When was the last time you felt truly happy for another being?
With recent events exacerbating inclinations towards separation and tribalism, reduced justice, and increased fear, feeling pure happiness for others is getting a bit harder.
If you’re experiencing this challenge, I have something that might help: a practice on sympathetic joy called mudita.
Mudita is the practice of feeling pure joy for someone else’s doings, beings, and creations.
This practice, however, is harder than it sounds. It’s not something that comes naturally to most of us — even though we naturally want to share our own good fortunes with others.
When others celebrate our happiness with pure happiness, it removes separation and creates a sense of unity. And when instead of sharing in someone else’s happiness, we respond with greed or jealousy, it creates separation.
Too often, however, our first response to someone else’s joy — particularly in trying times — is the latter. And not only does this response create separation, but it limits our own happiness.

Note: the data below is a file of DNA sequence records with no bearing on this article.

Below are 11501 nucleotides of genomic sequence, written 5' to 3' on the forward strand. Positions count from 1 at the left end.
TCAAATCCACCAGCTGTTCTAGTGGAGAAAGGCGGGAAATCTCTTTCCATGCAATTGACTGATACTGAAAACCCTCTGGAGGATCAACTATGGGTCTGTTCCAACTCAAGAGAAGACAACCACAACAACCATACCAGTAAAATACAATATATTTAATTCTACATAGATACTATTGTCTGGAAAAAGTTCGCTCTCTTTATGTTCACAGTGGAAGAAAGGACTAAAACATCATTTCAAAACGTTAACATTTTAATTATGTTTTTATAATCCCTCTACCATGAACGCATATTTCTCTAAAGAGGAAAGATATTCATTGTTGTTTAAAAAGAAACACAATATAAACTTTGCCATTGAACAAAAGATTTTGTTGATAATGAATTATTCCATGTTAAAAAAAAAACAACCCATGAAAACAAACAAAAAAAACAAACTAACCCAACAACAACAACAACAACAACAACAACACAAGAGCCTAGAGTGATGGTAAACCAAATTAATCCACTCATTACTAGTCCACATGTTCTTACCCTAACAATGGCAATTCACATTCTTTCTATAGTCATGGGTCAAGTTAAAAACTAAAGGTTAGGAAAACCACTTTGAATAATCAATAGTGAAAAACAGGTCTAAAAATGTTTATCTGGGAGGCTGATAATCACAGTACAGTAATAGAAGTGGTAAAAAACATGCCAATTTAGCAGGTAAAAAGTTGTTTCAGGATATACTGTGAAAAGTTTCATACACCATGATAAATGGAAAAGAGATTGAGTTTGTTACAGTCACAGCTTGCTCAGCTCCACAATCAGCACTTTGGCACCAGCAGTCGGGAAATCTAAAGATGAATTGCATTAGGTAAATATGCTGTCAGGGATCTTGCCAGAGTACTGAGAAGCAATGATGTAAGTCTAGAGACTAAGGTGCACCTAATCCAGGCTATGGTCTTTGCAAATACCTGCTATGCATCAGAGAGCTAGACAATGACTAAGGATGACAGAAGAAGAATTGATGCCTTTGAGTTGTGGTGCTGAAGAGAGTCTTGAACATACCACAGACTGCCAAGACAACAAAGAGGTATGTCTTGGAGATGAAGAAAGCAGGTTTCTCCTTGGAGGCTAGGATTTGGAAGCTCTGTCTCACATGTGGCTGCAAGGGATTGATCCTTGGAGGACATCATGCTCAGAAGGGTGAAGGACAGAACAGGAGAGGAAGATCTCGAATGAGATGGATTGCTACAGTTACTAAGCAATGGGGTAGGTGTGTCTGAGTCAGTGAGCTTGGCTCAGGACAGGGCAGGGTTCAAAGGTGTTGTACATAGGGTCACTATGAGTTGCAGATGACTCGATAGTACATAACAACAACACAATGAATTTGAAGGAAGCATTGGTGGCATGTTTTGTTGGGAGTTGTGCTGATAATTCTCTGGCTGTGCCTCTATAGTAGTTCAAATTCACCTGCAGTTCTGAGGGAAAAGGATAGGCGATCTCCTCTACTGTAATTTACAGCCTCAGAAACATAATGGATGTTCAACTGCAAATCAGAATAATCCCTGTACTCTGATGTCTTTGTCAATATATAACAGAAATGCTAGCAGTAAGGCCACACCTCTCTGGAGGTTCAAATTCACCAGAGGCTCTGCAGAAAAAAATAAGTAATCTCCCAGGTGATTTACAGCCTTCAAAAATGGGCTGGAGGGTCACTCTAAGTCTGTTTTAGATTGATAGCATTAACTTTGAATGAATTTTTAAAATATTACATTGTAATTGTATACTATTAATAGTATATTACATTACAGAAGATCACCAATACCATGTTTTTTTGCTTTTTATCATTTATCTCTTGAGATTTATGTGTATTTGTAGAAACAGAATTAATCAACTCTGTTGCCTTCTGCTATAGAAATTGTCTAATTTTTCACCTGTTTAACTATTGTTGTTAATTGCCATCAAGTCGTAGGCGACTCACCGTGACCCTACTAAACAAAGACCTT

The Buddha taught that our happiness is tied directly to the happiness of others. This practice of mudita, therefore, helps teach us to experience the joy of others in a heartfelt way, regardless of their relationship to us and, in so doing, nurture the seeds of our own happiness.
The practice also helps us recognize our feelings of greed or jealousy and helps us to lovingly replace it with well-wishes for that person.
You can practice mudita anytime and with anyone — the grocery clerk, a stranger on the sidewalk, someone you have a challenging relationship with, or a friend that you love dearly. All you have to do is silently say to them, “I am happy that you are happy. You deserve happiness. May your happiness continue.”
It’s really that simple. But remember that you must do this regularly to have an impact as it’s the small consistent practices that make all the difference.
While it may be simple, shifting our focus can be difficult.
Today’s meditation will help you overcome that hurdle, realize this sense of happiness, and build the foundation of your mudita practice by embracing a focus on the happiness of others.
I am happy that you are happy. You deserve happiness. May your happiness continue.